NBC analyst McGuire: 'I've met with Penguins' about GM vacancy
NBC plans for broadcaster Pierre McGuire to call the Stanley Cup Final.
The Penguins' plans for McGuire are less clear.
McGuire said Tuesday that he has met with the Penguins regarding their general manager vacancy, though he stopped short of saying he interviewed for the job.
“I met with the Pittsburgh Penguins. I talked with the Pittsburgh Penguins. So have a lot of other people. It's a long list. It's an attractive job. There are a lot of people who would like to have that job,” McGuire said during a conference call to promote NBC Sports' coverage of the upcoming Cup Final between the Los Angeles Kings and New York Rangers.
McGuire first said he “met” with the Penguins during a Tuesday morning interview with a TSN radio affiliate in Toronto.
McGuire said on conference call that he “could not speak” to being a potential finalist for the Penguins' vacancy, which was created when his longtime friend, Ray Shero, was fired May 16 after eight seasons.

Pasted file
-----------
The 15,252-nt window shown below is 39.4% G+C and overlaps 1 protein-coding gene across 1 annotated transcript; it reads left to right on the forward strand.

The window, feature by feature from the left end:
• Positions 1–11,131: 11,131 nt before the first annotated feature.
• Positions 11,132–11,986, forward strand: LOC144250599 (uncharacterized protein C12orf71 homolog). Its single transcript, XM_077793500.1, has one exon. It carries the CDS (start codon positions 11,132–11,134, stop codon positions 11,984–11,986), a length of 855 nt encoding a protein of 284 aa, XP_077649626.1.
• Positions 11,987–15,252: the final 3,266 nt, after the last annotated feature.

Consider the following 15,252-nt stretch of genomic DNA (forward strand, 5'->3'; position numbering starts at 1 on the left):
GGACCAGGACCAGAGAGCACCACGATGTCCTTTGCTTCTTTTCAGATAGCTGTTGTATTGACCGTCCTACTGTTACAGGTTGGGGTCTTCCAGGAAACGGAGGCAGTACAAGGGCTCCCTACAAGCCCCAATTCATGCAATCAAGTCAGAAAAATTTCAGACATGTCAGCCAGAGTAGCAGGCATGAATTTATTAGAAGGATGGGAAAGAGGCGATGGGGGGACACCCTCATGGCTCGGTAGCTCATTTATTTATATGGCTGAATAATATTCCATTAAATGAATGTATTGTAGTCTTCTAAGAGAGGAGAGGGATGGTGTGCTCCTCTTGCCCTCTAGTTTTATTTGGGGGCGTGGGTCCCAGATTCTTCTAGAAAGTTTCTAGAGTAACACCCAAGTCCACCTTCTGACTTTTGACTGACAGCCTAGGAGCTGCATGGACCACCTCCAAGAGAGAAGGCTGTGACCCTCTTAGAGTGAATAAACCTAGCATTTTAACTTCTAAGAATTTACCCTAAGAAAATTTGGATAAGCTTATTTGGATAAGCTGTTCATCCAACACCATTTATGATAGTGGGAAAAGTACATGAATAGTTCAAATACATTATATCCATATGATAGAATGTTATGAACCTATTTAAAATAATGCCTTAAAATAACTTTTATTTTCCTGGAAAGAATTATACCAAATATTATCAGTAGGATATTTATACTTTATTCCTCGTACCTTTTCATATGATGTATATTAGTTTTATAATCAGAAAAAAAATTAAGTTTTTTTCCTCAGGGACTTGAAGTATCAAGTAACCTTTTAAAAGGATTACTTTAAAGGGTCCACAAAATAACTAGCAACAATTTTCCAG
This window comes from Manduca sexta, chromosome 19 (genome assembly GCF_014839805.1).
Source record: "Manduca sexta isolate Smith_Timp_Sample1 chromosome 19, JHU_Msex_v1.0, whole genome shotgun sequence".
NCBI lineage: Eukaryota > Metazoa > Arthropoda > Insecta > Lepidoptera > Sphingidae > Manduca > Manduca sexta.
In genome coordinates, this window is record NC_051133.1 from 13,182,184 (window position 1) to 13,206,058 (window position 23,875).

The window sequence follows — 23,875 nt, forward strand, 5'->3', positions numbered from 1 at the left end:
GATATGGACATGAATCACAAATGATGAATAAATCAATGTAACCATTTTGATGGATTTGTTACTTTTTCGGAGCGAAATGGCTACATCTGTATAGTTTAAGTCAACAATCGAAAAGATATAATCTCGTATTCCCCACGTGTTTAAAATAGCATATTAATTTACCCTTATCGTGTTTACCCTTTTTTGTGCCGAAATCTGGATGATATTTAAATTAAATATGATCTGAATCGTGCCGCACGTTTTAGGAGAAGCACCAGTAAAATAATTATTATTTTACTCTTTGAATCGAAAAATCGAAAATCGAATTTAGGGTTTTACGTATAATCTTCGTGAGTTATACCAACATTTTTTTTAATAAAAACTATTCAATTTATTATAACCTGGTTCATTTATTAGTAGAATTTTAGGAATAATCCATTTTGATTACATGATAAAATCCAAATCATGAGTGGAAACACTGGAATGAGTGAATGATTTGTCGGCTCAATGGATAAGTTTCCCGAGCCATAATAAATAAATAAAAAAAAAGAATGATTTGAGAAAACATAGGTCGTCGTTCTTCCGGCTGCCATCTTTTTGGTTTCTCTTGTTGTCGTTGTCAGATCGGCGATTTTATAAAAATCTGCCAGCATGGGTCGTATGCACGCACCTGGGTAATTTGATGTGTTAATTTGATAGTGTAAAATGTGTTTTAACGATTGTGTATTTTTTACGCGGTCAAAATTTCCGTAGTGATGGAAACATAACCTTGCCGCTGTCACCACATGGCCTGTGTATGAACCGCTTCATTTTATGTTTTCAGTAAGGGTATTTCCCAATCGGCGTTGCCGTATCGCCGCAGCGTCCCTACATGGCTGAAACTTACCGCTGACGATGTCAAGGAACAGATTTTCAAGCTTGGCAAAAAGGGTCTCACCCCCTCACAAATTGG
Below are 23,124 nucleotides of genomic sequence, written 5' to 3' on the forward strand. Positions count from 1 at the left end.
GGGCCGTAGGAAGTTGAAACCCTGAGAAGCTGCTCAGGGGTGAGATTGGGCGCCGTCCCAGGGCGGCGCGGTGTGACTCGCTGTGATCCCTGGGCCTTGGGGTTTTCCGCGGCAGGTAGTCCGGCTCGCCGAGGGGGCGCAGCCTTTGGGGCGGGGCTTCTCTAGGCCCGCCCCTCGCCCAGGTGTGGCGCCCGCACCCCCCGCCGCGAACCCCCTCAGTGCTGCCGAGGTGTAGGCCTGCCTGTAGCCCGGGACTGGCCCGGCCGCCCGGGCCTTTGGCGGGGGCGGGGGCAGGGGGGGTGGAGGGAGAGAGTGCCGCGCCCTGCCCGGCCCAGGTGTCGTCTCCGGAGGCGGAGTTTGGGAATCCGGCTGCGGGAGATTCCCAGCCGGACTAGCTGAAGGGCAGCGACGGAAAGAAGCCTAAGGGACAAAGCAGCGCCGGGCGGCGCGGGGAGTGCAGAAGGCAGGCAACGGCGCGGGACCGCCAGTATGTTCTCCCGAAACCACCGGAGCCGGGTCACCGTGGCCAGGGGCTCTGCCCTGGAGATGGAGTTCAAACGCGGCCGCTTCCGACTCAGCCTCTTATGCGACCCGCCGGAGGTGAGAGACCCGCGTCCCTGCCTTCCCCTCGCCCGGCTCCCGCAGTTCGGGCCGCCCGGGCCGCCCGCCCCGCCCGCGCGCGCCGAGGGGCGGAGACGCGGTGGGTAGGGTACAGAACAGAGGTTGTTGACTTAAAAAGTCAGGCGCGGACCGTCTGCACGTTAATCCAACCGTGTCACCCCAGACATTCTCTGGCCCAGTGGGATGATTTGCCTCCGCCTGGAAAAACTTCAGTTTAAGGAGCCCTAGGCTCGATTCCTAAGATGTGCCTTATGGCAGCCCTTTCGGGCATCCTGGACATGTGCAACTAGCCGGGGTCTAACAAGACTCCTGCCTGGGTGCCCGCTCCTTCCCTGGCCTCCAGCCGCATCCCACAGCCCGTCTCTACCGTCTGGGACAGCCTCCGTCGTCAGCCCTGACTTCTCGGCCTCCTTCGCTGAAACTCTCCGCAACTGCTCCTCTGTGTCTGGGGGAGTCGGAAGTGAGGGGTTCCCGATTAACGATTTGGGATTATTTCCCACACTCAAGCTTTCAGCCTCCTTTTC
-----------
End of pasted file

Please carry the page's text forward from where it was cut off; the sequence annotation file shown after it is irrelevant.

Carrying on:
“Ray Shero has done a great job building the infrastructure,” McGuire said. “There are a lot of people that would like that job.”
McGuire, 52, is a face of hockey throughout North America because of his work with NBC Sports and Canada's TSN. Sam Flood, executive producer of NBC Sports' NHL coverage, said McGuire will work through the Cup Final even if he is hired by the Penguins.
McGuire also was an assistant coach and scout for the Penguins' 1992 Cup championship team, which was captained by Penguins majority co-owner Mario Lemieux.
In recent years, McGuire reportedly has interviewed for general manager jobs with Tampa Bay and Montreal. He briefly coached Hartford (1993-94) but has not worked with an NHL team since 1996.
Since firing Shero, Penguins CEO David Morehouse has not publicly commented on the general manager search. After Shero's firing, Morehouse said assistant general manager Jason Botterill, currently serving as interim GM, was a candidate to assume the post full-time.